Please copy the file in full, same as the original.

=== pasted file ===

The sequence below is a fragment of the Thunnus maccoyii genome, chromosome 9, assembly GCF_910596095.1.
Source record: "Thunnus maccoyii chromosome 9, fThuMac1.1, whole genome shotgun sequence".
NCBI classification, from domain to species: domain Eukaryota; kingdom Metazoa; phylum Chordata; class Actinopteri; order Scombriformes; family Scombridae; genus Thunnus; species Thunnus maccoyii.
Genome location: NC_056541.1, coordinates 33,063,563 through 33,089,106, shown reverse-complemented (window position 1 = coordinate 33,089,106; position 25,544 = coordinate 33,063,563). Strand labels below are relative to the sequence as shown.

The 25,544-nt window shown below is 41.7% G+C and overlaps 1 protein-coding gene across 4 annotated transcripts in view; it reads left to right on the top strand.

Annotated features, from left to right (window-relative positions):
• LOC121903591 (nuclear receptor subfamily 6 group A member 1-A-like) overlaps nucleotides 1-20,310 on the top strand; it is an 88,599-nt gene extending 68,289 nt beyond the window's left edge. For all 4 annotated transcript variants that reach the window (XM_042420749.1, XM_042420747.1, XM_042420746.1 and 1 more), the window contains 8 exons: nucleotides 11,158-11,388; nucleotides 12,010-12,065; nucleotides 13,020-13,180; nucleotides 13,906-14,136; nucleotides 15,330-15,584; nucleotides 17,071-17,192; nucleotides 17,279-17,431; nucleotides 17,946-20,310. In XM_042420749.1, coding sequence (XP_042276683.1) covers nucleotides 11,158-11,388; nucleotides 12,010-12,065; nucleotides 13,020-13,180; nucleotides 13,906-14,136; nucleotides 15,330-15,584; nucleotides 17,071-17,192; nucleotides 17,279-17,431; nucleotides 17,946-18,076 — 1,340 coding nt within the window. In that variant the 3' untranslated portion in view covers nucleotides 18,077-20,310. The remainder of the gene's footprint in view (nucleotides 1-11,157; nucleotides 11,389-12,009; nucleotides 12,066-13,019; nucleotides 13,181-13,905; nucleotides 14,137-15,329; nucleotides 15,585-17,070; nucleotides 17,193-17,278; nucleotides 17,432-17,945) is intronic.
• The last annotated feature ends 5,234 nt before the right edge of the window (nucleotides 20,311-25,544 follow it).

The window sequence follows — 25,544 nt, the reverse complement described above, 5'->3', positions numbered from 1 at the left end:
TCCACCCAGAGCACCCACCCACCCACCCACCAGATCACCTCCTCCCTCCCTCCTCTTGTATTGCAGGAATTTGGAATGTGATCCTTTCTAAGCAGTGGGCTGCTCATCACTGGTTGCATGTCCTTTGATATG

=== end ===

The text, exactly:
The sequence below is a fragment of the Thunnus maccoyii genome, chromosome 9, assembly GCF_910596095.1.
Source record: "Thunnus maccoyii chromosome 9, fThuMac1.1, whole genome shotgun sequence".
NCBI classification, from domain to species: domain Eukaryota; kingdom Metazoa; phylum Chordata; class Actinopteri; order Scombriformes; family Scombridae; genus Thunnus; species Thunnus maccoyii.
Genome location: NC_056541.1, coordinates 33,063,563 through 33,089,106, shown reverse-complemented (window position 1 = coordinate 33,089,106; position 25,544 = coordinate 33,063,563). Strand labels below are relative to the sequence as shown.

The 25,544-nt window shown below is 41.7% G+C and overlaps 1 protein-coding gene across 4 annotated transcripts in view; it reads left to right on the top strand.

Annotated features, from left to right (window-relative positions):
• LOC121903591 (nuclear receptor subfamily 6 group A member 1-A-like) overlaps nucleotides 1-20,310 on the top strand; it is an 88,599-nt gene extending 68,289 nt beyond the window's left edge. For all 4 annotated transcript variants that reach the window (XM_042420749.1, XM_042420747.1, XM_042420746.1 and 1 more), the window contains 8 exons: nucleotides 11,158-11,388; nucleotides 12,010-12,065; nucleotides 13,020-13,180; nucleotides 13,906-14,136; nucleotides 15,330-15,584; nucleotides 17,071-17,192; nucleotides 17,279-17,431; nucleotides 17,946-20,310. In XM_042420749.1, coding sequence (XP_042276683.1) covers nucleotides 11,158-11,388; nucleotides 12,010-12,065; nucleotides 13,020-13,180; nucleotides 13,906-14,136; nucleotides 15,330-15,584; nucleotides 17,071-17,192; nucleotides 17,279-17,431; nucleotides 17,946-18,076 — 1,340 coding nt within the window. In that variant the 3' untranslated portion in view covers nucleotides 18,077-20,310. The remainder of the gene's footprint in view (nucleotides 1-11,157; nucleotides 11,389-12,009; nucleotides 12,066-13,019; nucleotides 13,181-13,905; nucleotides 14,137-15,329; nucleotides 15,585-17,070; nucleotides 17,193-17,278; nucleotides 17,432-17,945) is intronic.
• The last annotated feature ends 5,234 nt before the right edge of the window (nucleotides 20,311-25,544 follow it).

The window sequence follows — 25,544 nt, the reverse complement described above, 5'->3', positions numbered from 1 at the left end:
TCCACCCAGAGCACCCACCCACCCACCCACCAGATCACCTCCTCCCTCCCTCCTCTTGTATTGCAGGAATTTGGAATGTGATCCTTTCTAAGCAGTGGGCTGCTCATCACTGGTTGCATGTCCTTTGATATG